Drinking cues: What are they and why do they matter?

January 2024 | 8 minutes

Does the clink of ice in a glass make you want to have a drink? What about tucking in your little ones at bedtime and knowing you finally have time to yourself for a glass of wine or a beer? This might be your experience of a drinking cue.

What is a drinking cue?

A drinking cue could be a smell, a sound, or even just a moment in time (such as the arrival of the weekend) that you often subconsciously associate with drinking. Drinking cues can be very personal and are often subtle and unavoidable parts of everyday life. But that doesn’t mean it’s inevitable that you’ll drink when you encounter one.

How do I identify my cues?

This can be easier during a dry month because instead of going about your usual business, you’ll likely be trying to resist the urge to drink when those moments arise.


  • If that sounds like you, then why not take this opportunity to closely observe the moments when you feel the urge to drink. Look around you when this happens and take stock. Are there any patterns you can find? Maybe you’re noticing your cravings at a particular time of day or night. Take time to think about what you’ve been doing just before you’ve experienced the feeling to drink. Were you just about to settle down for an evening in front of the telly? Were you walking past a busy bar or pub? Maybe the clock struck a particular time? It’s worth saying that even if you’re uncomfortable with what you’re noticing, try not to place any judgement on your cues. We’re all different and there will likely be many different reasons for why the association has developed.

Make a note

  • As you notice your cues, note them down using a piece of paper, your phone, or if you’re using Try Dry®, check out the confidential ‘Notes’ section. As drinking cues can be subtle, having them captured ready to refer back to could be helpful as you progress through your challenge.

Why does it matter whether or not I know my cues?

As we’ve mentioned, you may subconsciously associate your cues with drinking alcohol. So if you’re not aware of them, it could be easy for them to creep up on you and jeopardise your progress. Once you know your cues, no matter how inevitable they may seem, you can start to have power over them and take steps towards changing your behaviour.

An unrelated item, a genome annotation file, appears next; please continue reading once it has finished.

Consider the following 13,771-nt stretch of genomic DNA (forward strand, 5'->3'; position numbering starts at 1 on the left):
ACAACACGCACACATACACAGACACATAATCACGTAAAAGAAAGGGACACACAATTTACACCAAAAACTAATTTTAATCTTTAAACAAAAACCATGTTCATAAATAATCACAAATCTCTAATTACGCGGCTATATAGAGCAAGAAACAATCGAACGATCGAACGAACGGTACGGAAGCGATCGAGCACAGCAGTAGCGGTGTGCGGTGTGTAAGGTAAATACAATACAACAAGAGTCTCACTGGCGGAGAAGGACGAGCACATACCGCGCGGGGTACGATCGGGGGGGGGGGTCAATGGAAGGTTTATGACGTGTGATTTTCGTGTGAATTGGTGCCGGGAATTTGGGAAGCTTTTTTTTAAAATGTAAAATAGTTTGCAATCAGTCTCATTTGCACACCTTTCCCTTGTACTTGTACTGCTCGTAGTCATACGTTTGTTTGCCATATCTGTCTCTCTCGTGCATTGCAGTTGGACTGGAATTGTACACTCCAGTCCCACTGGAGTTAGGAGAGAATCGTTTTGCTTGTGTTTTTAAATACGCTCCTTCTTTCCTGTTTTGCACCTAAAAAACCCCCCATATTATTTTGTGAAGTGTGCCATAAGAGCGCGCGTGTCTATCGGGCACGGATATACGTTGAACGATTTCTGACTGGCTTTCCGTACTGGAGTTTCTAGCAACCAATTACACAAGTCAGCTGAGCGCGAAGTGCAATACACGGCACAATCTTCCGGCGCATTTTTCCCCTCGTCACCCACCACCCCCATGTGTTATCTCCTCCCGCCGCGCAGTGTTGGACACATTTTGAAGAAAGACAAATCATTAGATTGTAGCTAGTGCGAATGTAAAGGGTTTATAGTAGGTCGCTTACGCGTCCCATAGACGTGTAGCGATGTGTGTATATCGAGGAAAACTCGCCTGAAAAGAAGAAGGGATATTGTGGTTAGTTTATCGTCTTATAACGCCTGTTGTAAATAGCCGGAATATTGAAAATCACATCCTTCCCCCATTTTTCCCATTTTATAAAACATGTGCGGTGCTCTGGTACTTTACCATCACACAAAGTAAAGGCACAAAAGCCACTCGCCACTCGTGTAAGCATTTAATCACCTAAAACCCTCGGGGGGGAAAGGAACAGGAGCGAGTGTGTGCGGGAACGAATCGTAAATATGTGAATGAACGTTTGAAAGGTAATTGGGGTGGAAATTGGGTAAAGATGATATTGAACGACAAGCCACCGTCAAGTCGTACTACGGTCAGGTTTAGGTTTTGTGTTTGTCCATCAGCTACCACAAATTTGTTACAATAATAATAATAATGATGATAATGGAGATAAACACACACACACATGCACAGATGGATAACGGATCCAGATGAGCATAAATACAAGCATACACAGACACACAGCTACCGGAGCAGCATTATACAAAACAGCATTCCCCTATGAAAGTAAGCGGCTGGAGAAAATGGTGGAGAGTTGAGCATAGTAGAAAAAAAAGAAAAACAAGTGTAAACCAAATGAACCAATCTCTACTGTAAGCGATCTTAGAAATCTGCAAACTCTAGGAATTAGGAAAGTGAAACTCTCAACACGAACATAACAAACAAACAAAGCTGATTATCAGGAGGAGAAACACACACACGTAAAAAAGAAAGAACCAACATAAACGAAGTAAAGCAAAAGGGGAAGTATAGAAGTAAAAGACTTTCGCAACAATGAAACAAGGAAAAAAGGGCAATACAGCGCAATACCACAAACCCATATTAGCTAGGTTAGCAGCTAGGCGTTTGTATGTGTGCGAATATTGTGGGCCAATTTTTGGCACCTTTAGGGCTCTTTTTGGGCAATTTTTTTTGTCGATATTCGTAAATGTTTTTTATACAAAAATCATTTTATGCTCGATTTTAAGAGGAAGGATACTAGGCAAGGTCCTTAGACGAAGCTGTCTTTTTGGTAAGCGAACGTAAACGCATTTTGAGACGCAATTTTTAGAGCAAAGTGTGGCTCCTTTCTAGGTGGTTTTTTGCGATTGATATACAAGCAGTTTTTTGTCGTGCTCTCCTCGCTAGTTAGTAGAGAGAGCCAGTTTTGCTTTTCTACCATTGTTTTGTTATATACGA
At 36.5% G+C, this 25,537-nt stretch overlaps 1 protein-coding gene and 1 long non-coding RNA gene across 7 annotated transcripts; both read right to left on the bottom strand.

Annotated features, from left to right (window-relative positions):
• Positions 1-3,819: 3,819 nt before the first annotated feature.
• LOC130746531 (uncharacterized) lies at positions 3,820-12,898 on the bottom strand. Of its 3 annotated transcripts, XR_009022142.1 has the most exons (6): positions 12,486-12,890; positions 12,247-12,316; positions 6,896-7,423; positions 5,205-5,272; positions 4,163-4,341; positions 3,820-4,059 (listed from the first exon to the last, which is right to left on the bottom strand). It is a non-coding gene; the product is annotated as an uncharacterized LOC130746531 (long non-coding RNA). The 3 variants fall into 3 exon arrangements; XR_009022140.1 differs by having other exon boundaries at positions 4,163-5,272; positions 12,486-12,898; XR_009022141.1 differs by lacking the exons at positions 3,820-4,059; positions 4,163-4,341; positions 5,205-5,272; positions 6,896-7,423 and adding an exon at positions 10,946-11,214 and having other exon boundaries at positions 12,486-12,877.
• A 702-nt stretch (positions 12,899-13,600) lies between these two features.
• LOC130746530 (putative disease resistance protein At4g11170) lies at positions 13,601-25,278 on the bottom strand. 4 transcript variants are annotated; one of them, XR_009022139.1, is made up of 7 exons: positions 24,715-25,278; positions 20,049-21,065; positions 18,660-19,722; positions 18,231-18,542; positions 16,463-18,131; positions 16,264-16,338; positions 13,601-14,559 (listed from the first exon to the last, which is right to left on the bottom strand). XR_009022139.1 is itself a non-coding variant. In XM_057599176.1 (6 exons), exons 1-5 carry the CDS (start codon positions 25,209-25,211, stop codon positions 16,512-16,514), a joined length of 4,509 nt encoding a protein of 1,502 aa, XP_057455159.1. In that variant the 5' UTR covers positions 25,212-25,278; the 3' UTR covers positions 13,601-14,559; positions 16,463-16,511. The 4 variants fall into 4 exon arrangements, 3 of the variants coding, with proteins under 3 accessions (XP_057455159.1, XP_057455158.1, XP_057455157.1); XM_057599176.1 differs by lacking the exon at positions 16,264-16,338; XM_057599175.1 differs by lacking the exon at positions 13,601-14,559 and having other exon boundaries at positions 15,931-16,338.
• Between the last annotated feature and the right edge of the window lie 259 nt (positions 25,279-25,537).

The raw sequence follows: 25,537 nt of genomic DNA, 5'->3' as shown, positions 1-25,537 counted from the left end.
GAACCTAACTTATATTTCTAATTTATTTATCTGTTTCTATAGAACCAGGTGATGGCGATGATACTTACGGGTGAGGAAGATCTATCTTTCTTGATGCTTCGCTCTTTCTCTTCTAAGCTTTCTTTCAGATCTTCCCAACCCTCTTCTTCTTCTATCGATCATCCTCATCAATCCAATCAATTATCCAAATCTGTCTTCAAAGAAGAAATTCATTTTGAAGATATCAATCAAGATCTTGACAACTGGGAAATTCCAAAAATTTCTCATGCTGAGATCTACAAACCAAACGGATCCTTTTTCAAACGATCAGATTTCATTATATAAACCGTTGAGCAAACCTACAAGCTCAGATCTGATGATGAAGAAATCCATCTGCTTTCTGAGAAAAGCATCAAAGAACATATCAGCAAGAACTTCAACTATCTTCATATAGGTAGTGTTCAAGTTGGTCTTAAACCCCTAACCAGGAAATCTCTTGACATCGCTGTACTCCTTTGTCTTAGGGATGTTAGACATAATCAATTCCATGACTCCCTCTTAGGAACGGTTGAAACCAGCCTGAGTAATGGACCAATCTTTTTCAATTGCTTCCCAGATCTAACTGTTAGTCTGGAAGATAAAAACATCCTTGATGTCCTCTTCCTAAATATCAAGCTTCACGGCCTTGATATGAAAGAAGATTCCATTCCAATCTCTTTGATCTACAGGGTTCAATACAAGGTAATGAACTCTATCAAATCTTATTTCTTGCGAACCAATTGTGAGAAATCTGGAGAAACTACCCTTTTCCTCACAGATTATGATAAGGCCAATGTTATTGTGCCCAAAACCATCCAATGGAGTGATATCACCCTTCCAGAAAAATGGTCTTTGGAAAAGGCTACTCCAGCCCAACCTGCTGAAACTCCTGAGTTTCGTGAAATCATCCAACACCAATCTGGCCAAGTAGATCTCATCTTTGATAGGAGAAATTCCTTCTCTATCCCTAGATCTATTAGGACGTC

What strategies can I put in place to work around my cues once I know them?

Once you’ve spent some time getting to know your drinking cues you can switch up your routine to counteract them. For example, if hearing the buzz and chatter of people outside your favourite pub is hard to resist, make a note of what alcohol-free alternative you can order instead. We’ve heard of some locals stocking alcohol-free options specifically for their regular customers, so why not talk to the bar staff and see if they’d stock a good alternative? If going into the pub feels too much too soon, then working through that urge to go in will help to weaken that association over time. You can do this by delaying your decision to act on the thought by 30 minutes. Keep walking and check in on how you feel after that time has passed. Keep delaying your decision until the urge has passed.

Maybe your child’s bedtime is one of your drinking cues. Could you start making an evening ritual of relaxing herbal teas before you settle down for the evening instead of reaching for a glass? Many people find substituting an alcohol-free drink into their evening routine works well for those days where the urge is strongest. Have an alcohol-free alternative ready in the fridge to make the option easier to choose in the moment.

Preparing dinner can be filled with cues. If you find yourself automatically reaching for the glass, a simple trick can be to move your glasses to another location. This gives you the added bonus of identifying your cues, so when you automatically reach for the cupboard stop and observe what led to that action. It also allows you time to step back, see the cue response in action and give yourself an opportunity to do something differently.

Be patient and kind to yourself!

It may take a while for cues to become less powerful. Research shows that this can take as long as 12 months after making a change, but be patient and kind to yourself as you follow the steps above to counteract your cues. Take some time to explore your cues and feel free to get creative! Try to employ strategies that support your wellbeing and that feel achievable. Trying out different strategies like the ones above will get you on the right path to finding those effective workarounds, and will support your overarching goal of resetting your relationship alcohol.